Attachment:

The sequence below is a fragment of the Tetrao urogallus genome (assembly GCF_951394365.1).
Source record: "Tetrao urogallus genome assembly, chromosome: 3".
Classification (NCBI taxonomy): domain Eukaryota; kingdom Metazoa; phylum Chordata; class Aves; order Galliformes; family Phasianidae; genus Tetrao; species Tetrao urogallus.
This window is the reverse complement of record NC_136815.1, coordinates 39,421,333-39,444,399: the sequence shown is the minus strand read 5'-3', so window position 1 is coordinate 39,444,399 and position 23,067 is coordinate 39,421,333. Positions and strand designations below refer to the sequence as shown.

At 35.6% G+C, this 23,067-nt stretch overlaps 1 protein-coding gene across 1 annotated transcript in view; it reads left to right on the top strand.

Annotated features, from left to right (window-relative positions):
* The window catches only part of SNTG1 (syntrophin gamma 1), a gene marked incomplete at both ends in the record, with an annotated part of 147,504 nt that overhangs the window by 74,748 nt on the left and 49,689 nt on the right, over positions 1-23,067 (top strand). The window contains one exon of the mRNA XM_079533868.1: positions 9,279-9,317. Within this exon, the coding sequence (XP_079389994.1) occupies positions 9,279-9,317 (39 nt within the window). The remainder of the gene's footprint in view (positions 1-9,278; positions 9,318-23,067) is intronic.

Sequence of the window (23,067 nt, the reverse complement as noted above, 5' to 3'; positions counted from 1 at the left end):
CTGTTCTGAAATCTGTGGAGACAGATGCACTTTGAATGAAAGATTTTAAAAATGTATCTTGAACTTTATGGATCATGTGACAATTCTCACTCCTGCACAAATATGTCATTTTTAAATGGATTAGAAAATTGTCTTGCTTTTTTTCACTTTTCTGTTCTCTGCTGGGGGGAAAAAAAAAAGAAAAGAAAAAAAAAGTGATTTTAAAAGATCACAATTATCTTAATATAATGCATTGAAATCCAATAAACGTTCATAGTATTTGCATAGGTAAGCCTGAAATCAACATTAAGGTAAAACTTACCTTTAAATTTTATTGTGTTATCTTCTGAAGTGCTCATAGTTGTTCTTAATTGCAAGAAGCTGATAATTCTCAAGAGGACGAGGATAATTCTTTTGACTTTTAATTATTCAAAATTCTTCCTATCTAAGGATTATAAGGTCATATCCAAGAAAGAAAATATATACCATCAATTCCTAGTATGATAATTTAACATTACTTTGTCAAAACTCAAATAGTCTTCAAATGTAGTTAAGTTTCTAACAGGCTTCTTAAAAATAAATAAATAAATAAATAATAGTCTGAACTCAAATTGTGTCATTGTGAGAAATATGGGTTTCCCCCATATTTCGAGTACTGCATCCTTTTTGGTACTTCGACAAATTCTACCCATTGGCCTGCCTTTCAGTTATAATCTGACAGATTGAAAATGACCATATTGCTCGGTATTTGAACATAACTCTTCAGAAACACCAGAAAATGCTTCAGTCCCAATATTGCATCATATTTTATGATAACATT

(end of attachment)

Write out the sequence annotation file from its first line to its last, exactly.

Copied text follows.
The sequence below is a fragment of the Tetrao urogallus genome (assembly GCF_951394365.1).
Source record: "Tetrao urogallus genome assembly, chromosome: 3".
Classification (NCBI taxonomy): domain Eukaryota; kingdom Metazoa; phylum Chordata; class Aves; order Galliformes; family Phasianidae; genus Tetrao; species Tetrao urogallus.
This window is the reverse complement of record NC_136815.1, coordinates 39,421,333-39,444,399: the sequence shown is the minus strand read 5'-3', so window position 1 is coordinate 39,444,399 and position 23,067 is coordinate 39,421,333. Positions and strand designations below refer to the sequence as shown.

At 35.6% G+C, this 23,067-nt stretch overlaps 1 protein-coding gene across 1 annotated transcript in view; it reads left to right on the top strand.

Annotated features, from left to right (window-relative positions):
* The window catches only part of SNTG1 (syntrophin gamma 1), a gene marked incomplete at both ends in the record, with an annotated part of 147,504 nt that overhangs the window by 74,748 nt on the left and 49,689 nt on the right, over positions 1-23,067 (top strand). The window contains one exon of the mRNA XM_079533868.1: positions 9,279-9,317. Within this exon, the coding sequence (XP_079389994.1) occupies positions 9,279-9,317 (39 nt within the window). The remainder of the gene's footprint in view (positions 1-9,278; positions 9,318-23,067) is intronic.

Sequence of the window (23,067 nt, the reverse complement as noted above, 5' to 3'; positions counted from 1 at the left end):
CTGTTCTGAAATCTGTGGAGACAGATGCACTTTGAATGAAAGATTTTAAAAATGTATCTTGAACTTTATGGATCATGTGACAATTCTCACTCCTGCACAAATATGTCATTTTTAAATGGATTAGAAAATTGTCTTGCTTTTTTTCACTTTTCTGTTCTCTGCTGGGGGGAAAAAAAAAAGAAAAGAAAAAAAAAGTGATTTTAAAAGATCACAATTATCTTAATATAATGCATTGAAATCCAATAAACGTTCATAGTATTTGCATAGGTAAGCCTGAAATCAACATTAAGGTAAAACTTACCTTTAAATTTTATTGTGTTATCTTCTGAAGTGCTCATAGTTGTTCTTAATTGCAAGAAGCTGATAATTCTCAAGAGGACGAGGATAATTCTTTTGACTTTTAATTATTCAAAATTCTTCCTATCTAAGGATTATAAGGTCATATCCAAGAAAGAAAATATATACCATCAATTCCTAGTATGATAATTTAACATTACTTTGTCAAAACTCAAATAGTCTTCAAATGTAGTTAAGTTTCTAACAGGCTTCTTAAAAATAAATAAATAAATAAATAATAGTCTGAACTCAAATTGTGTCATTGTGAGAAATATGGGTTTCCCCCATATTTCGAGTACTGCATCCTTTTTGGTACTTCGACAAATTCTACCCATTGGCCTGCCTTTCAGTTATAATCTGACAGATTGAAAATGACCATATTGCTCGGTATTTGAACATAACTCTTCAGAAACACCAGAAAATGCTTCAGTCCCAATATTGCATCATATTTTATGATAACATT